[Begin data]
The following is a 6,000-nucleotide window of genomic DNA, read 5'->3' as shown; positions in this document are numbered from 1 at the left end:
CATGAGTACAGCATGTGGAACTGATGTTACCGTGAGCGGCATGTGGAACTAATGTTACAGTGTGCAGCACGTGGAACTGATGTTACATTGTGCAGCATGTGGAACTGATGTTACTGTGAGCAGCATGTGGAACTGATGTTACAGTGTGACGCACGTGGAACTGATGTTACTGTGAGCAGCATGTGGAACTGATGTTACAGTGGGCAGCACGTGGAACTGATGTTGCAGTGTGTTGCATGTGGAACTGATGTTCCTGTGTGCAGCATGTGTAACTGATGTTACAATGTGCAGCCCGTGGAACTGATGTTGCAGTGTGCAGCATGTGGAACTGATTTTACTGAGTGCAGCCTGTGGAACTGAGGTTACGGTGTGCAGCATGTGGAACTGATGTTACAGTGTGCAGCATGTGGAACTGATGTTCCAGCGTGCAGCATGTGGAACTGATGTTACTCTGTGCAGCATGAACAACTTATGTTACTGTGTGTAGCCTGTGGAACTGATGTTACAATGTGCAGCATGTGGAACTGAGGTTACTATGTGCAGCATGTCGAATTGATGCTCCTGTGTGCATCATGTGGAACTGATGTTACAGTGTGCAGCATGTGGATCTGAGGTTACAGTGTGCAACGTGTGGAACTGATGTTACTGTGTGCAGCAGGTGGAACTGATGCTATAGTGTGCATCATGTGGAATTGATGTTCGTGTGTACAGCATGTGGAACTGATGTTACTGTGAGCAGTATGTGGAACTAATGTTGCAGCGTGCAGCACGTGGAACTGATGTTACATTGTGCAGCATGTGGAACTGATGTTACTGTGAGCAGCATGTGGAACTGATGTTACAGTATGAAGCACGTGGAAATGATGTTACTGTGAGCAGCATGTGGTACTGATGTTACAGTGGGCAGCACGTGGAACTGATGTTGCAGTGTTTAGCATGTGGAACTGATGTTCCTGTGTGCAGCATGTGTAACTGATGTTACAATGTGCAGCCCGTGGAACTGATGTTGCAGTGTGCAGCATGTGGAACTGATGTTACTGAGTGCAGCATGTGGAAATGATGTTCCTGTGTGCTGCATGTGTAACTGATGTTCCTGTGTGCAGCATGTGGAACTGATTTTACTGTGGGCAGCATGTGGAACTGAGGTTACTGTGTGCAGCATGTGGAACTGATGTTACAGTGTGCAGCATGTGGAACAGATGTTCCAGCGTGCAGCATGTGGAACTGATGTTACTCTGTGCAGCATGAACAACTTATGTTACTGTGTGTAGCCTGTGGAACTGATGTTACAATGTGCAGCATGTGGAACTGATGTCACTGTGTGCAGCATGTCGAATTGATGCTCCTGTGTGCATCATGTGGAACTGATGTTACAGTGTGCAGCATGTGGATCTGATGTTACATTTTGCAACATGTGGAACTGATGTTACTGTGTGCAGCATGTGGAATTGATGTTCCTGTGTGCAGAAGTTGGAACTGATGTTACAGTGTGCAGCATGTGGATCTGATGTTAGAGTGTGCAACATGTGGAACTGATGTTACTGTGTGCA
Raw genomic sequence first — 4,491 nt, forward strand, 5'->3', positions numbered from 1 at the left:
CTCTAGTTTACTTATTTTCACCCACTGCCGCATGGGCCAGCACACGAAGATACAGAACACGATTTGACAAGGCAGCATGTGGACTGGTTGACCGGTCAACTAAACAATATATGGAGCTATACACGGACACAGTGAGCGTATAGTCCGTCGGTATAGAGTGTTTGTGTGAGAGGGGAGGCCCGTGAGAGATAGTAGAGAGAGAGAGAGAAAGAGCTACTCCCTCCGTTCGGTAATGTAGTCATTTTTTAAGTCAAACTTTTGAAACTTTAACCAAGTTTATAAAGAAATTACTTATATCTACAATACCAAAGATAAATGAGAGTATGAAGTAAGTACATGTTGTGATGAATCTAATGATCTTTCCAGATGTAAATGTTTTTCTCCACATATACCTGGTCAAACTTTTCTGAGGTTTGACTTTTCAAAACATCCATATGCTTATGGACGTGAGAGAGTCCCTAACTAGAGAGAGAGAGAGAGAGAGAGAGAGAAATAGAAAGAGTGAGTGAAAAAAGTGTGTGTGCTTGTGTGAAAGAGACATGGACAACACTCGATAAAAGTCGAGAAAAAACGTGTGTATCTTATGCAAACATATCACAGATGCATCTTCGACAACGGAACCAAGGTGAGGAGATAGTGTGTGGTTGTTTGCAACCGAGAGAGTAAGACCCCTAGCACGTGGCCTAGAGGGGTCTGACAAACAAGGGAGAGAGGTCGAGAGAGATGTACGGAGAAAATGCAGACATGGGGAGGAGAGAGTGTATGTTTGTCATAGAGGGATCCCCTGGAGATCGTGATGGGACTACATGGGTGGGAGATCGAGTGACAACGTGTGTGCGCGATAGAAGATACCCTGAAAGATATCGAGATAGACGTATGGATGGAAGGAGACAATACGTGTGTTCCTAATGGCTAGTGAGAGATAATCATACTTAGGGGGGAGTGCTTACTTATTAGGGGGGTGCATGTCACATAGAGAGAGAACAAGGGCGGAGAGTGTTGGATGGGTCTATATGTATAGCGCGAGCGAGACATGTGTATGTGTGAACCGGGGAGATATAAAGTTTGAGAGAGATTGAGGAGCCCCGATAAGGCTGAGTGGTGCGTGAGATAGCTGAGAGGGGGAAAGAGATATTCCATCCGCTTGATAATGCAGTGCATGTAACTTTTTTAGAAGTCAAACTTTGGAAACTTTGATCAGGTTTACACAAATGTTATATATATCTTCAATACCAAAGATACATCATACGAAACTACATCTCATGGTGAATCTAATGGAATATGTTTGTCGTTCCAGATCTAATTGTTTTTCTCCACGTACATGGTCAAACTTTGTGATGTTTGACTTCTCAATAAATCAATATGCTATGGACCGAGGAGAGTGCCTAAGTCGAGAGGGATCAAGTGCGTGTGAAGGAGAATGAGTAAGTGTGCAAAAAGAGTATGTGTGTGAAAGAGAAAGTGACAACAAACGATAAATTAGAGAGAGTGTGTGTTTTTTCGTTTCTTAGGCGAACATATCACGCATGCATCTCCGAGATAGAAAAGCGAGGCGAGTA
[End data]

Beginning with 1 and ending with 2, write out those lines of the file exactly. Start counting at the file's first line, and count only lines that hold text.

The following is a 6,000-nucleotide window of genomic DNA, read 5'->3' as shown; positions in this document are numbered from 1 at the left end:
CATGAGTACAGCATGTGGAACTGATGTTACCGTGAGCGGCATGTGGAACTAATGTTACAGTGTGCAGCACGTGGAACTGATGTTACATTGTGCAGCATGTGGAACTGATGTTACTGTGAGCAGCATGTGGAACTGATGTTACAGTGTGACGCACGTGGAACTGATGTTACTGTGAGCAGCATGTGGAACTGATGTTACAGTGGGCAGCACGTGGAACTGATGTTGCAGTGTGTTGCATGTGGAACTGATGTTCCTGTGTGCAGCATGTGTAACTGATGTTACAATGTGCAGCCCGTGGAACTGATGTTGCAGTGTGCAGCATGTGGAACTGATTTTACTGAGTGCAGCCTGTGGAACTGAGGTTACGGTGTGCAGCATGTGGAACTGATGTTACAGTGTGCAGCATGTGGAACTGATGTTCCAGCGTGCAGCATGTGGAACTGATGTTACTCTGTGCAGCATGAACAACTTATGTTACTGTGTGTAGCCTGTGGAACTGATGTTACAATGTGCAGCATGTGGAACTGAGGTTACTATGTGCAGCATGTCGAATTGATGCTCCTGTGTGCATCATGTGGAACTGATGTTACAGTGTGCAGCATGTGGATCTGAGGTTACAGTGTGCAACGTGTGGAACTGATGTTACTGTGTGCAGCAGGTGGAACTGATGCTATAGTGTGCATCATGTGGAATTGATGTTCGTGTGTACAGCATGTGGAACTGATGTTACTGTGAGCAGTATGTGGAACTAATGTTGCAGCGTGCAGCACGTGGAACTGATGTTACATTGTGCAGCATGTGGAACTGATGTTACTGTGAGCAGCATGTGGAACTGATGTTACAGTATGAAGCACGTGGAAATGATGTTACTGTGAGCAGCATGTGGTACTGATGTTACAGTGGGCAGCACGTGGAACTGATGTTGCAGTGTTTAGCATGTGGAACTGATGTTCCTGTGTGCAGCATGTGTAACTGATGTTACAATGTGCAGCCCGTGGAACTGATGTTGCAGTGTGCAGCATGTGGAACTGATGTTACTGAGTGCAGCATGTGGAAATGATGTTCCTGTGTGCTGCATGTGTAACTGATGTTCCTGTGTGCAGCATGTGGAACTGATTTTACTGTGGGCAGCATGTGGAACTGAGGTTACTGTGTGCAGCATGTGGAACTGATGTTACAGTGTGCAGCATGTGGAACAGATGTTCCAGCGTGCAGCATGTGGAACTGATGTTACTCTGTGCAGCATGAACAACTTATGTTACTGTGTGTAGCCTGTGGAACTGATGTTACAATGTGCAGCATGTGGAACTGATGTCACTGTGTGCAGCATGTCGAATTGATGCTCCTGTGTGCATCATGTGGAACTGATGTTACAGTGTGCAGCATGTGGATCTGATGTTACATTTTGCAACATGTGGAACTGATGTTACTGTGTGCAGCATGTGGAATTGATGTTCCTGTGTGCAGAAGTTGGAACTGATGTTACAGTGTGCAGCATGTGGATCTGATGTTAGAGTGTGCAACATGTGGAACTGATGTTACTGTGTGCA